Burns, M. (1999). ”Reading and Literacy: Teachers Using Reading Research.” Teaching and Change Vol. 6, No. 2, p. 139-145.
Catsambis, S (1998) “Expanding the Knowledge of Parental Involvement in Secondary Education: Effects on High School Academic Success.” Report 27. Center for Research on the Education of Students Placed at Risk, John Hopkins University, Baltimore, MD.
Epstein, J. L., Simon, B. S., & Salinas, K. C. (1997). “Involving Parents in Homework in
the Middle Grades.” Research Bulletin No. 18, 4 pages. http://www.pdkintl.org/edres/resbul18.htm.
Ferguson, C. (2008). “The School-Family Connection: Looking at the Larger Picture” Austin, TX: National Center for Family and Community Connections with Schools at Southwest Educational Development Laboratory. Downloaded July 15, 2011 from http://www.sedl.org/connections/resources/sfclitrev.pdf
Gutman, L. M., & Midgley, C. (2000). “The Role of Protective Factors in Supporting the Academic Achievement of Poor African American Students during the Middle School Transition.” Journal of Youth and Adolescence, 29(2), 223–248.
Henderson, A., and Mapp, K. “A New Wave of Evidence: The Impact of School, Family, and Community Connections on Student Achievement.” Austin, TX: National Center for Family and Community Connections with Schools, SEDL.
Herrold, K., and O’Donnell, K. (2008). “Parent and Family Involvement in Education, 2006–07 School Year, From the National Household Education Surveys Program of 2007.” (NCES 2008-050). National Center for Education Statistics, Institute of Education Sciences, U.S. Department of Education. Washington, DC.
Johnson, J., & Duffett, A. (2003). Where we are now: 12 things you need to know about public opinion and public schools. New York: Public Agenda.
Keys to Success, (2011). National Coalition for Parent Involvement in Education (NCPIE). Washington, DC: NCPIE. Downloaded July 18, 2011 from: http://www.ncpie.org/DevelopingPartnerships/KeysToSuccess.cfm
National Coalition for Parent Involvement in Education. (2004) NCLB Action Brief: Parental Involvement. Washington, DC: Public Education Network and National Coalition for Parent Involvement in Education. Retrieved June 8, 2011 from http://www.ncpie.org/nclbaction/parent_involvement.html.
Public Agenda (1999). “Playing Their Parts: Parents and Teachers Talk about Parental Involvement in Public Schools.” New York, NY.
Scribner, J. D., Young, M. D., & Pedroza, A. (1999). “Building Collaborative Relationships
with Parents.” In P. Reyes, J. D. Scribner, & A. Paredes-Scribner (Eds.), Lessons from high-performing Hispanic schools: Creating learning communities (pp. 36–60). New York, NY: Teachers College Press.
Shaver, A. V., & Walls, R. T. (1998). “Effect of Title I Parent Involvement on Student Reading and Mathematics Achievement.” Journal of Research and Development in Education, 31(2), 90–97.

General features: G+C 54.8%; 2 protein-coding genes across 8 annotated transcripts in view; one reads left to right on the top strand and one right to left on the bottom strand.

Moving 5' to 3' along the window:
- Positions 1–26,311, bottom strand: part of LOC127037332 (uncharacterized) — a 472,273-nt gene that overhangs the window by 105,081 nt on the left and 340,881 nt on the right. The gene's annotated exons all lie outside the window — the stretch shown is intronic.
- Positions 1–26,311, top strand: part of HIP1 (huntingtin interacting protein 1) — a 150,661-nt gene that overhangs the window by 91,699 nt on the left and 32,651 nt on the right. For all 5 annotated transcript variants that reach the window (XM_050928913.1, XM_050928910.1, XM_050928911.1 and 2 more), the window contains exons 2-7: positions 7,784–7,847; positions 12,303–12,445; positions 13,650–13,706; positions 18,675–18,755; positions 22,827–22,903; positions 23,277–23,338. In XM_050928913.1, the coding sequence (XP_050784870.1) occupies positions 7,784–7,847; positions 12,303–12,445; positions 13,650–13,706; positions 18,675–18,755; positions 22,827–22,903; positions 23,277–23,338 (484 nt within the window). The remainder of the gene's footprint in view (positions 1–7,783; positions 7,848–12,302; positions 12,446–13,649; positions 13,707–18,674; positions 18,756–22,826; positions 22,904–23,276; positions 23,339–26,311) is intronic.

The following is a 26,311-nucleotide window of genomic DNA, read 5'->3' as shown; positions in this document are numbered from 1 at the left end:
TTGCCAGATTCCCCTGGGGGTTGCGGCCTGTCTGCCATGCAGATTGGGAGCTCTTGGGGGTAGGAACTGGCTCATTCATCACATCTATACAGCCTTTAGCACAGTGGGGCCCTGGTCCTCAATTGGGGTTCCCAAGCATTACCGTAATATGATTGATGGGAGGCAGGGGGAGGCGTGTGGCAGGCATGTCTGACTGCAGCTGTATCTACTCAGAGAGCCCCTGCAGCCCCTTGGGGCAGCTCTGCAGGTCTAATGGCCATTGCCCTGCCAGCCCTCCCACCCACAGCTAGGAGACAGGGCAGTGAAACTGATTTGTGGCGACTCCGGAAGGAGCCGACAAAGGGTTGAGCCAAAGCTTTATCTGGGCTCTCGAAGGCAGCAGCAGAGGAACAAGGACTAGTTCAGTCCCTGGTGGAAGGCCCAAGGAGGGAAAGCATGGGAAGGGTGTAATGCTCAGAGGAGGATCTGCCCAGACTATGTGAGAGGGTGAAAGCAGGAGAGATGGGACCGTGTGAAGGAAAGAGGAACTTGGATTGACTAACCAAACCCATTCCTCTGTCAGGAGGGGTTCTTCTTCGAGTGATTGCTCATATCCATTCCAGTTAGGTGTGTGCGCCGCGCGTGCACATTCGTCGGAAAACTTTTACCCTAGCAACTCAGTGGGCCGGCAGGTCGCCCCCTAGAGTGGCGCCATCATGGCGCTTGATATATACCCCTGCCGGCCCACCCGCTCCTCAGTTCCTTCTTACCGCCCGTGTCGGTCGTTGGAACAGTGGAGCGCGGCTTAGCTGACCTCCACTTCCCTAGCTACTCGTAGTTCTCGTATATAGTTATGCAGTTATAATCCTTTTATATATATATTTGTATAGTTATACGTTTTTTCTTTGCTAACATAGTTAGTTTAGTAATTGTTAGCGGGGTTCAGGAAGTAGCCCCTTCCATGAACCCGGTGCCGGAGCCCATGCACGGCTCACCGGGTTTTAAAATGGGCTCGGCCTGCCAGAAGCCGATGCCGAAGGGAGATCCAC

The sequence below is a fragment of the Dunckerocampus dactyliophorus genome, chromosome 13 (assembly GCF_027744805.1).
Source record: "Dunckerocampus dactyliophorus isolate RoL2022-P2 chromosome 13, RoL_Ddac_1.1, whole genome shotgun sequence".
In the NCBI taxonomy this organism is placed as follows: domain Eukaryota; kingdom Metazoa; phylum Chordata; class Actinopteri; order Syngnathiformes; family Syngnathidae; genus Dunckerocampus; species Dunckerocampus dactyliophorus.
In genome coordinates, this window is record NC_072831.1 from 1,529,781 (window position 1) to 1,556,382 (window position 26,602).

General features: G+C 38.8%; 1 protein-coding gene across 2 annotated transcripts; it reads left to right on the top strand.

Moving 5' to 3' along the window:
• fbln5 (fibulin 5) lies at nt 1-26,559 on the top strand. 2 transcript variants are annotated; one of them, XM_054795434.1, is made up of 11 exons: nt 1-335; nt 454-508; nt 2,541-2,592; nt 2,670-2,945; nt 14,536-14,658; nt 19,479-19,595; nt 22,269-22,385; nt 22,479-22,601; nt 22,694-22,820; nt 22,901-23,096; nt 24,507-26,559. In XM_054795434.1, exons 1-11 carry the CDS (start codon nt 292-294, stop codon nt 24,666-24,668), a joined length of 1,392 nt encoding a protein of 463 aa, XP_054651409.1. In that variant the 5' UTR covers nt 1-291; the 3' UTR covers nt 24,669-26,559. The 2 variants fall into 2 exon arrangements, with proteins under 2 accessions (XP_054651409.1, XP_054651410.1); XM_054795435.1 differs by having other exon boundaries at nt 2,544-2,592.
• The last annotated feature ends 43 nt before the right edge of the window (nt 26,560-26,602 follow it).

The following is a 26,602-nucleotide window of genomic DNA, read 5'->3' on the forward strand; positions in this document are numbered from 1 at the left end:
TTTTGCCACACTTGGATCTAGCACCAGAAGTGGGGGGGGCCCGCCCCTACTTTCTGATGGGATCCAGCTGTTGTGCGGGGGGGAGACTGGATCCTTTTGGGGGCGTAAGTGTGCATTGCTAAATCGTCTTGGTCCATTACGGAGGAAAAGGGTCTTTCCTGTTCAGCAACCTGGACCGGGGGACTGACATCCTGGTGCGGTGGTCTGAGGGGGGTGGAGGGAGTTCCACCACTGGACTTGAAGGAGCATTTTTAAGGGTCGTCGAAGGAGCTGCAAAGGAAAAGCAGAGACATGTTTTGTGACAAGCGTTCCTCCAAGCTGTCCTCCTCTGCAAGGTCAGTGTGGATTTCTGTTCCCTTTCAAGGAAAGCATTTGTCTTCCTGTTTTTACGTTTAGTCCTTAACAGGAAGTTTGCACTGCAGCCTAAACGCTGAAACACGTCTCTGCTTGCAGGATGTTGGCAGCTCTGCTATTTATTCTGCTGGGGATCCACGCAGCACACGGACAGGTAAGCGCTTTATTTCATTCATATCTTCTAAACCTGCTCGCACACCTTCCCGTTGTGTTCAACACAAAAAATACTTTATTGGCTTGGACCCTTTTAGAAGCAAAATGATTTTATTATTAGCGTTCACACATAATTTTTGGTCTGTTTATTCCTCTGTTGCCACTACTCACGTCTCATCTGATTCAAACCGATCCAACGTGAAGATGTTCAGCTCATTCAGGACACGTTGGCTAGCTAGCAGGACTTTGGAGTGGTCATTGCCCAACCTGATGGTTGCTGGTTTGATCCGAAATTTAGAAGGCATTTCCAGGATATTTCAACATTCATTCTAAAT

Sheldon, S. (2007). “Improving Student Attendance with School, Family, and Community Partnerships.” Journal of Education, 100(5), 267-275.
Sheldon, S. (2011). “Making the Case for Family-School-Community Partnerships: Linking Partnerships with Student Achievement.” In Family Involvement Network of Educators Newsletter, Vol. 3, No. 2, May 2011. Cambridge, MA: Family Involvement Network of Educators, Harvard Family Research Project.
Sheldon, S., and Epstein, J. (2002). “Getting Students to School: Using Family and Community Involvement to Reduce Chronic Absenteeism.” The School Community Journal, p. 39-56, 2002. Downloaded from: http://www.adi.org/journal/fw04/Sheldon%20&%20Epstein.pdf.
Sheldon, S., and Epstein, J. (2005). “Involvement Counts: Family and Community Partnerships and Mathematics Achievement.” Journal of Educational Research, 98(4), 196-206.
Van Voorhis, F. L. (2001). “Interactive Science Homework: An Experiment in Home and School Connections.” NASSP Bulletin, 85, 20–32.
Warren, M.R., Hong, S., Rubin, C.H., and Uy, P.S. (2009). “Beyond the Bake Sale: A Community-Based Relational Approach to Parent Engagement in Schools.” New York: Teachers College Record Volume 111 Number 9, 2009, p. 2209-2254.
Westat and Policy Studies Associates. (2001). “The Longitudinal Evaluation of School Change and Performance in Title I Schools.” Washington, DC: U.S. Department of Education, Office of the Deputy Secretary, Planning and Evaluation Service. http://www.ed.gov/offices/OUS/PES/esed/lescp_highlights.html.
Posted August 30, 2011. Copyright Center for Public Education.
These references are for a report written for the Center for Public Education by Chuck Dervarics and Eileen O'Brien. O’Brien is an independent education researcher and consultant in Alexandria, Virginia. Much of her work has focused on access to quality education for disadvantaged and minority populations. O’Brien has a Master of Public Administration from George Washington University and a Bachelor of Science degree in psychology from Loyola University, Chicago. Chuck Dervarics is an education writer and former editor of Report on Preschool Programs, a national independent newsletter on pre-k, Head Start, and child care policy. As a writer and researcher, he has contributed to case studies and research projects of the Southern Education Foundation, the American Council on Education, and the Massachusetts Board of Higher Education, often focusing on issues facing disadvantaged populations. Dervarics has a Bachelors degree from George Washington University.